Maths Skills For Science Lessons

03May12

After taking part in a recent online CPD trial with the Yorkshire and Humber Science Learning Centre, I’ve been trying to find ways to help my students use their maths skills in a science context. (And no, this wasn’t prompted by the recent SCORE report.) As we discussed during the course (and yes, I want to blog about it in more detail) the issue isn’t always that they don’t have the skills – it’s that they don’t use them. Sometimes it’s about language differences (positive correlation vs directly proportional, for example) and sometimes it’s just some kind of mental block. I’m trying a few different things:

  • providing science formula sheets to Maths to use for practice in lessons
  • producing data sets that they can use in Maths lessons
  • display work highlighting similarities and differences between science and maths vocabulary

But the focus for the blog post is something different. I’ve produced (but not yet finished trialling) a booklet for students to use and refer to in Science lessons. It covers a few areas identified by students and colleagues as causing problems. Each page includes an explanation, worked examples, hints and tips, possible applications and practice exercises. I’m making it available here in this untested state for comments, suggestions and improvements; click on the image for the pdf.

To Come (Hopefully)

  1. Corrected version if (when?) you find problems with it, with included pages for write-on answers/notes
  2. Markscheme/answer booklet
  3. Accompanying A4 display pages with extracts
  4. Additional pages if sufficient (polite) demand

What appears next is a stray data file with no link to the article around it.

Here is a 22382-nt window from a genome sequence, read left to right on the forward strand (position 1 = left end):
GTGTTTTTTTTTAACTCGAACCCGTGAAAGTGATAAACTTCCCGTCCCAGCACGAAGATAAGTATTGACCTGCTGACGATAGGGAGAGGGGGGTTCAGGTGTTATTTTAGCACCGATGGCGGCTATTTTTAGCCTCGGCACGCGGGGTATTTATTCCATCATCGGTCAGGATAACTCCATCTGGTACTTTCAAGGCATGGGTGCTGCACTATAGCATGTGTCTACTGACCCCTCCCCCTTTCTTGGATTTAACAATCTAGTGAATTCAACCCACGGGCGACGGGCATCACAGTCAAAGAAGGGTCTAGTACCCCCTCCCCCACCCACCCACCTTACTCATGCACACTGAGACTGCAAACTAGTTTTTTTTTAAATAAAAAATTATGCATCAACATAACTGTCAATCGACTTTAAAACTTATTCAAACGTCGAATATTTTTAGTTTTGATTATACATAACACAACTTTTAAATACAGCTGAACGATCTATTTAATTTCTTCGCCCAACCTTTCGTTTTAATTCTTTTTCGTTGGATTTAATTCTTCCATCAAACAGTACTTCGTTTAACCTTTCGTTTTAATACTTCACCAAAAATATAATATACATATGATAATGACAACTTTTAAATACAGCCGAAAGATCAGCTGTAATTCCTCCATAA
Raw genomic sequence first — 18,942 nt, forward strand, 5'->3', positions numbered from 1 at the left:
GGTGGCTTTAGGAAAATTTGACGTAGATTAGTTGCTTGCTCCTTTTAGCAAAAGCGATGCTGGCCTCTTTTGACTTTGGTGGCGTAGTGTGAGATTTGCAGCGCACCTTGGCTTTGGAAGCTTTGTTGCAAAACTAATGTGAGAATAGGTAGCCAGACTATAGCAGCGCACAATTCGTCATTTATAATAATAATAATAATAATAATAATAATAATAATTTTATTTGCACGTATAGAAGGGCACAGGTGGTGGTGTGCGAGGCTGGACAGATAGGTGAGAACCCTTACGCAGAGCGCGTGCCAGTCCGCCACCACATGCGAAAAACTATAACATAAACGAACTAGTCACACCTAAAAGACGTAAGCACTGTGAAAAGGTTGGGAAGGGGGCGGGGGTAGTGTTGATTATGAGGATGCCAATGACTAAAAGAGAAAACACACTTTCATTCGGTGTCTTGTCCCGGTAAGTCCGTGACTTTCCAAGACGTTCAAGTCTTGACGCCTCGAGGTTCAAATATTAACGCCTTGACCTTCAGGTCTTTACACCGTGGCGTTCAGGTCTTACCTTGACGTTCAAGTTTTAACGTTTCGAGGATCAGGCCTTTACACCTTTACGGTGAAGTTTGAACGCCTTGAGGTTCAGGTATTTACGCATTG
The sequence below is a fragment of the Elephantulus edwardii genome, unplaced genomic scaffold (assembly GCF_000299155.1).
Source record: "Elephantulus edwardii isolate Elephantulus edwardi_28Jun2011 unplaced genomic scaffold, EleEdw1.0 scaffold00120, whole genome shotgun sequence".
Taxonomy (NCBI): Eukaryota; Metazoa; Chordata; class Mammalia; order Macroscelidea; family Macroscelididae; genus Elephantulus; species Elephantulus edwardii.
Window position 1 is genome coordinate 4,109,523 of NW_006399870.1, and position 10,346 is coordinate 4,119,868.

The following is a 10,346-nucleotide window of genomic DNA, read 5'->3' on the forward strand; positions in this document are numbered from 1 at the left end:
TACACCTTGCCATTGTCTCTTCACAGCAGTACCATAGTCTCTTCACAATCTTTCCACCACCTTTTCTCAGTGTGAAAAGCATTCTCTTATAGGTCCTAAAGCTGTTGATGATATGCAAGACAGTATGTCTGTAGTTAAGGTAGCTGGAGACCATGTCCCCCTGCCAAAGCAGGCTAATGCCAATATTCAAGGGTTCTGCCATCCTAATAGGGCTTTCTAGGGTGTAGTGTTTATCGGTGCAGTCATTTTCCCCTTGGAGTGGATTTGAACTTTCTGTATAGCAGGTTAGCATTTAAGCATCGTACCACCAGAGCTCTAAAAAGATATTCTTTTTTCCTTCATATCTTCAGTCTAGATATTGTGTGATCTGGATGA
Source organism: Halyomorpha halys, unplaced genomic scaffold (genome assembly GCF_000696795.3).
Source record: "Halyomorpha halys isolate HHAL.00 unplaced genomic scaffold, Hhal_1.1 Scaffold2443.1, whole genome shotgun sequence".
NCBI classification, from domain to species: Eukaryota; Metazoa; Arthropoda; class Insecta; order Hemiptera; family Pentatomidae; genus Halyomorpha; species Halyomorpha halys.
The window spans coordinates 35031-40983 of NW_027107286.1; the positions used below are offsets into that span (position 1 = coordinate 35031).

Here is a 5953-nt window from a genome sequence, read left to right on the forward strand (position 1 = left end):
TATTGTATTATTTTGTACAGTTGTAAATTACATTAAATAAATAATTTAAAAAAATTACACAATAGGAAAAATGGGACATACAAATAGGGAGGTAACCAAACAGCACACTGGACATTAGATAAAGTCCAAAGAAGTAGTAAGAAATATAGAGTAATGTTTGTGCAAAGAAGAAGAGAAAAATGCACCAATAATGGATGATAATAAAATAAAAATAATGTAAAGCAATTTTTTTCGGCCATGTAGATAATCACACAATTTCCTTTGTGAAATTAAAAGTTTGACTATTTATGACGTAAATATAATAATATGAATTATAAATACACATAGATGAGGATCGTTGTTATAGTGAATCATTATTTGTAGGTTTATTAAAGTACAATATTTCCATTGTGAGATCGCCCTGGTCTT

I’d really love some feedback on this, everyone – please comment with improvements and suggestions.

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11 Responses to “Maths Skills For Science Lessons”

  1. I’ll take a look – and try and put my sig. fig./dec places work in a similar format…..@PBCSciTutor

  2. I think one test is to try this out on a maths teacher to see their reaction to it. Personally I like the approachable style but of course what matters is making sure it is all correct.

    • 3 IanH

      I will be getting maths teachers comments on it at work, thanks for the thought. I think it would be really useful for *all* departments to consider more carefully what maths skills are needed and work with specialist teachers to find better delivery methods.

  3. Ask the students. I would like to hear their opinion of whether they think they have difficulties applying their mathematical knowledge in science lessons. What are the challenges from their perspective? You should be applauded for your efforts to tackle this issue. More online Cpd programmes to raise teacher awareness?

    • 6 IanH

      I put the list together based on ideas from students (middle year 10 group), linked both to their competence and their competence. I was surprised that unit conversions were such n issue, but we’ll see how it goes.

  4. 7 Science Learning Centres